This park, made famous in my late spring post, The Pig in the Park, was the site of a horrific crime mystery involving a drawn and quartered porcine that I stumbled upon during a run. At the time, after recovering from the shock of the traumatic discovery, I began to speculate not only about how the unfortunate animal had come to be there, but also how long it would stay. Based on previous observations of the park, I wagered at least six months.
Over the course of the summer, I continued to see him on successive runs. Each time he was a bit more bedraggled looking than the previous. At one point his legs disappeared. Then around August, his head became separated from his body, and then in September disappeared altogether. Despite the punishment though, he continued to doggedly persist. So since it has now been almost exactly six months, I figured it was high time I returned to the park to make a final assessment and documentation for benefit of the waiting public.
I am pleased, therefore, to provide you with this photo, taken just hours ago:
While obviously a bit worse for the wear, I think it's safe to say our friend has become a permanent fixture of the park. That leaves only one question. The original question:
Who put the pig in the park?
Could it have escaped from the metropolis sized corporately owned pig operation known euphemistically as "Pine Hill Pig Farm" just a mile down the road and been killed (and apparently eaten) after only making it to the top of Coryland Hill?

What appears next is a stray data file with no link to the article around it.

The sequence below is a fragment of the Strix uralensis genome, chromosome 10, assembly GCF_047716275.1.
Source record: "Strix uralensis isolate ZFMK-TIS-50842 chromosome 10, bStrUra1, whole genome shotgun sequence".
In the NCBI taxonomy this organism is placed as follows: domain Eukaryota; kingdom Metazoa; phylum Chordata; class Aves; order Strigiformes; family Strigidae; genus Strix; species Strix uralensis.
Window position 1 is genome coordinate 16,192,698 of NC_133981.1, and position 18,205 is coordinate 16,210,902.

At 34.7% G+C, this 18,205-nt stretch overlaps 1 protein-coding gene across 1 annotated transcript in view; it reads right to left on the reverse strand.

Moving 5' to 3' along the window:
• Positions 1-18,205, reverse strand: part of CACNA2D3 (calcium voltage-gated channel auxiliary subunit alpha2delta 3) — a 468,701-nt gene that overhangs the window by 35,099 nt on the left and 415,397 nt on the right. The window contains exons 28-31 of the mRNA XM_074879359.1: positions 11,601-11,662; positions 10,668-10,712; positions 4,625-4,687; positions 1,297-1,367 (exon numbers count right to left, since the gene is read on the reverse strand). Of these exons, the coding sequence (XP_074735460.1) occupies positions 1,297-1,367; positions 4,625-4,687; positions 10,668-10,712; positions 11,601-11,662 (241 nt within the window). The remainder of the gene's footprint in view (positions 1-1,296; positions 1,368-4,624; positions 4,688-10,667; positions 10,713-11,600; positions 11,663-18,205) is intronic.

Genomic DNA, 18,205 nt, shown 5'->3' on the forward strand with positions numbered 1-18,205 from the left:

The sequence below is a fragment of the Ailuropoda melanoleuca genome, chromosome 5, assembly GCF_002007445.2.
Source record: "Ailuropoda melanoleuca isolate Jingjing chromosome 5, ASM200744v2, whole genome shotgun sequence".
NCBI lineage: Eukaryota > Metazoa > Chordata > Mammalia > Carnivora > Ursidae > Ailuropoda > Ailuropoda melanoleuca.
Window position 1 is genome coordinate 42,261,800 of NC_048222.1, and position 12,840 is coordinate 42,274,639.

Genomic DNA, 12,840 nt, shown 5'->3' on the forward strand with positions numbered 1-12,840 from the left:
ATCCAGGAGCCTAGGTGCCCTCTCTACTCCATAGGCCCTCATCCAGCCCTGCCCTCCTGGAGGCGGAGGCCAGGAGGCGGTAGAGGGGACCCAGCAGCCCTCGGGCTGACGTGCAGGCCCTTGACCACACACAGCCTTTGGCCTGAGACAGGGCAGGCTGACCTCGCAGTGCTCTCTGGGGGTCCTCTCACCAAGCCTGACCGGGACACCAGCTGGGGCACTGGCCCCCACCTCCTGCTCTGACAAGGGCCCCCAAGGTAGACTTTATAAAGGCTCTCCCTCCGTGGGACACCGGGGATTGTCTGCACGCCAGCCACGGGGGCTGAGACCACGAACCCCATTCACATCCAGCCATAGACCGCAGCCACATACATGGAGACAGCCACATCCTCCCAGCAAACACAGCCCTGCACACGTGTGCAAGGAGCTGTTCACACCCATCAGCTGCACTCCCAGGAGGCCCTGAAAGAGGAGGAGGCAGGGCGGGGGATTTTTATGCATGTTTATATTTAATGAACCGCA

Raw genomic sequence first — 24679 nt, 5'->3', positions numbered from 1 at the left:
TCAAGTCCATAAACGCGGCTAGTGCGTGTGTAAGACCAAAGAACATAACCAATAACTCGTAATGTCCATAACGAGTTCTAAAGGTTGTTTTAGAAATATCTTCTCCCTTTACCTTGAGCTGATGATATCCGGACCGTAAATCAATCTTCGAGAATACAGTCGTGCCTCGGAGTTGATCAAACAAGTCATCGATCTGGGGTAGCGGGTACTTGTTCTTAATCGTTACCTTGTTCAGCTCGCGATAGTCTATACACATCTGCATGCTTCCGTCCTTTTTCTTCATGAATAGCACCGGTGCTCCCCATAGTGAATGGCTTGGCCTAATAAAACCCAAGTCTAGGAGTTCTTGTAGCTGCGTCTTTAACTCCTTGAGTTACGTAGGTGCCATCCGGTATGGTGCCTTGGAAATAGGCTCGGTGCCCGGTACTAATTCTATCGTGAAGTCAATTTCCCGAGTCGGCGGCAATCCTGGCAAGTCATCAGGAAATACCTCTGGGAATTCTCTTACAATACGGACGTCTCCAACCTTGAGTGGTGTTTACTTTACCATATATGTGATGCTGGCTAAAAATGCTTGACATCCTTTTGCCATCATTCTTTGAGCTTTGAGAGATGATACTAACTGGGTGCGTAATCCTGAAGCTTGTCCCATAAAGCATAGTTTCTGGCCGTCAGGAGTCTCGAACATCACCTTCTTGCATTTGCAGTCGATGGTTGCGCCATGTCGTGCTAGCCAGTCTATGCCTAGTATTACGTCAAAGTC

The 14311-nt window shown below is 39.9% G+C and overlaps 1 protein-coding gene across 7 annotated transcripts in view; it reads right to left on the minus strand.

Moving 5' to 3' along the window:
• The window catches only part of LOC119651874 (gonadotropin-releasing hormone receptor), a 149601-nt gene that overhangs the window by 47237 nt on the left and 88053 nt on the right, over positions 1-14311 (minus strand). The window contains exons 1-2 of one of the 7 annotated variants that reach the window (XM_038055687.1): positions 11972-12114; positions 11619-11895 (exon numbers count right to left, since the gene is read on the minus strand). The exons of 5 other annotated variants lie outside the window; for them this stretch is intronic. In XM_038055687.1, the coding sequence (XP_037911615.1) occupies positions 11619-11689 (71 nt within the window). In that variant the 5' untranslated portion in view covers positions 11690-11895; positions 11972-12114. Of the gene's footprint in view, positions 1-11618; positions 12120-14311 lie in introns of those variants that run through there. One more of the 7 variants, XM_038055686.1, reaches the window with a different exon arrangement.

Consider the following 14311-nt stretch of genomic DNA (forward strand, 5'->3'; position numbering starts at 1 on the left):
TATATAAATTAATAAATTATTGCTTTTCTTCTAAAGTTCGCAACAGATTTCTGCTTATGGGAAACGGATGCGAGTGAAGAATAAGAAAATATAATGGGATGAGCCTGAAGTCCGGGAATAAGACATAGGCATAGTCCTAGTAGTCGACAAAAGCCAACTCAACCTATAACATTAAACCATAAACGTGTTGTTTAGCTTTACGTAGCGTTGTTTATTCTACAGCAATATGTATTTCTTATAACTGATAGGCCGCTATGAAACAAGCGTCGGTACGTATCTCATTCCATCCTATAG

Could it be it was brought there with the express purpose of killing, butchering, and cooking on the charcoal barbecue, thus disproving my long held belief that no one ever actually picnics at Coryland Park?
Could it have been something much more sinister? A pagan rite perhaps? Or even darker, a publicity stunt by some local elected official? That one becomes more plausible the more I contemplate it.
Whoever put the pig in the park must have known I run past at least twice a week, and it would also be a safe bet that seeing it, I would write a blog post about it. Since one stroke of my keyboard has been known to cause international media firestorms and is believed by some analysts to have largely pre-decided the results of the 2008 presidential election––a phenomenon discussed in hushed tones within the Beltway as "the kingmaker effect," this conniving civil servant may have been hoping to bring public attention to the underutilized taxpayer-funded amenities of Coryland Park, justifying his or her own existence. This person almost certainly had backing from local landowners with detailed plans to profit from the busloads of Asian tourists with Mickey Mouse hats and DSLRs that would descend upon the place.
A textbook example of pork-barrel politics if there ever was one. And that, my friends, was the worst pun in the history of the universe.